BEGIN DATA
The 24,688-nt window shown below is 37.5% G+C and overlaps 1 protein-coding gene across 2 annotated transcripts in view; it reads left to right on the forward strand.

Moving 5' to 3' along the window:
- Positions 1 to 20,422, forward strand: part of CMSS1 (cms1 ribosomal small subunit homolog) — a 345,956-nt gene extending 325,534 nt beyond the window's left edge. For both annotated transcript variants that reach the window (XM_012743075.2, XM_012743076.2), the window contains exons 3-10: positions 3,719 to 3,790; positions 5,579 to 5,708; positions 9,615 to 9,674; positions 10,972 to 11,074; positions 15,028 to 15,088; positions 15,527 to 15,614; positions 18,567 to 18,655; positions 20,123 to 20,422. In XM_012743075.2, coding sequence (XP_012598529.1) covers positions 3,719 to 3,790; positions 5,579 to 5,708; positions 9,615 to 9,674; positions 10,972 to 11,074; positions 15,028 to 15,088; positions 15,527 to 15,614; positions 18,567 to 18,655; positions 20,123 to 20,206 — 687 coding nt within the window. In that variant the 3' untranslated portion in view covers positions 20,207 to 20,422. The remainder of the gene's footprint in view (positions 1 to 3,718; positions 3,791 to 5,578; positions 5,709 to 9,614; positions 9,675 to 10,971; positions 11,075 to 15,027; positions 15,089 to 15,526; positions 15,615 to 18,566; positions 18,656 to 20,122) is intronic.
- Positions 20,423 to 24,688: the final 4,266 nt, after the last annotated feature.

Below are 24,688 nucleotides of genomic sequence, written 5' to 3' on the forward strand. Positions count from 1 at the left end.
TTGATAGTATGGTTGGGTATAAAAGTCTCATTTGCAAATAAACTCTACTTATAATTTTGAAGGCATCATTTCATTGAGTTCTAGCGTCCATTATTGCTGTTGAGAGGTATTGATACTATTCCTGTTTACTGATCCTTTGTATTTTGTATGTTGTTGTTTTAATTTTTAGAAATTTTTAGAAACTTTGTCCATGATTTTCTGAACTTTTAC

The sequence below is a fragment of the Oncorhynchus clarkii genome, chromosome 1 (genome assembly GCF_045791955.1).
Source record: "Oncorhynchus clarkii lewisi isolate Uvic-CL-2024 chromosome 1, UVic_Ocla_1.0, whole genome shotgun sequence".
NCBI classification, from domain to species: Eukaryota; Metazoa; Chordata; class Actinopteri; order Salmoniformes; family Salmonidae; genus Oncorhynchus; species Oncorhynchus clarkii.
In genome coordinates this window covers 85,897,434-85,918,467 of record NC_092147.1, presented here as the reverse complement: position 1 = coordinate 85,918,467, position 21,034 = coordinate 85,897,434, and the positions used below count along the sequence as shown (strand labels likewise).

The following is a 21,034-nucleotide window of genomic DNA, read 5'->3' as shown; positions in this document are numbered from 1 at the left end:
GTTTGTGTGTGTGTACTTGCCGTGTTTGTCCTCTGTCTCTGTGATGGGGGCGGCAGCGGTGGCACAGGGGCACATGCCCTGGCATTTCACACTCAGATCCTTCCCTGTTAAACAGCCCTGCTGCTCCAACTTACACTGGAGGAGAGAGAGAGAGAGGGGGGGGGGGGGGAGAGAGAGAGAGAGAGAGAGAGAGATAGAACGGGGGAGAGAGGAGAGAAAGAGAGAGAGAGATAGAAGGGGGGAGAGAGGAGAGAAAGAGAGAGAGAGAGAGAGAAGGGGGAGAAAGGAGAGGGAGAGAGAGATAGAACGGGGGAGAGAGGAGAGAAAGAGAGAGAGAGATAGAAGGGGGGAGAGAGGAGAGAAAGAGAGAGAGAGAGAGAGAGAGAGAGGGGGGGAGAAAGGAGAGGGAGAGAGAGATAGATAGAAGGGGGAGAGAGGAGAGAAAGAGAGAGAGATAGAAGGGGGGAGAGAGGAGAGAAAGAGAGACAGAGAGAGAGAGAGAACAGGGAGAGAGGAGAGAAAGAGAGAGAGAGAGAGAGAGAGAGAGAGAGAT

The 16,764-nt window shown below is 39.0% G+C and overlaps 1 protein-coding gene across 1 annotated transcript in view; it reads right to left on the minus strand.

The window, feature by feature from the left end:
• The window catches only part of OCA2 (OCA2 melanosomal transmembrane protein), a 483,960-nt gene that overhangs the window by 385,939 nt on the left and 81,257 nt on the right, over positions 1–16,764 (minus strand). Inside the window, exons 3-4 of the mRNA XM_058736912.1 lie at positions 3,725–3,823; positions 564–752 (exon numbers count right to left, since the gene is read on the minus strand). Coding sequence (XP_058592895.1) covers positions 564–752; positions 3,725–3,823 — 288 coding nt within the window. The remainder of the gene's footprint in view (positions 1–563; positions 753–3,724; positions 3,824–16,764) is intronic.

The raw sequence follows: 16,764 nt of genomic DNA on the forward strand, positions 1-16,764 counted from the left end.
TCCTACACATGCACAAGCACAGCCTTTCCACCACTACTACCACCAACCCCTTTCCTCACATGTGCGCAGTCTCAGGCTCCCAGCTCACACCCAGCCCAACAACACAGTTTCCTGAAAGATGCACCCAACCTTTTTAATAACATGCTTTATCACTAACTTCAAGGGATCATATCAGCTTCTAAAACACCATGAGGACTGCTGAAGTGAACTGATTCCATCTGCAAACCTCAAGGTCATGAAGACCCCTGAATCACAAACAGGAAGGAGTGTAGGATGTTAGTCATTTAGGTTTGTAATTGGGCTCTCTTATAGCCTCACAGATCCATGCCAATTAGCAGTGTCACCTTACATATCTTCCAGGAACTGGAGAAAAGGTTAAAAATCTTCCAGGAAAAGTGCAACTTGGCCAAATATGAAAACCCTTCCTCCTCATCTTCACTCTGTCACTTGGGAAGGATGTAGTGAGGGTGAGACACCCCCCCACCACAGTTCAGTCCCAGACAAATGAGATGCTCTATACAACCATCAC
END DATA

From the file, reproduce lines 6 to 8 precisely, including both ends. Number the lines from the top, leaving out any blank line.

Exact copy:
TTGATAGTATGGTTGGGTATAAAAGTCTCATTTGCAAATAAACTCTACTTATAATTTTGAAGGCATCATTTCATTGAGTTCTAGCGTCCATTATTGCTGTTGAGAGGTATTGATACTATTCCTGTTTACTGATCCTTTGTATTTTGTATGTTGTTGTTTTAATTTTTAGAAATTTTTAGAAACTTTGTCCATGATTTTCTGAACTTTTAC

The sequence below is a fragment of the Oncorhynchus clarkii genome, chromosome 1 (genome assembly GCF_045791955.1).
Source record: "Oncorhynchus clarkii lewisi isolate Uvic-CL-2024 chromosome 1, UVic_Ocla_1.0, whole genome shotgun sequence".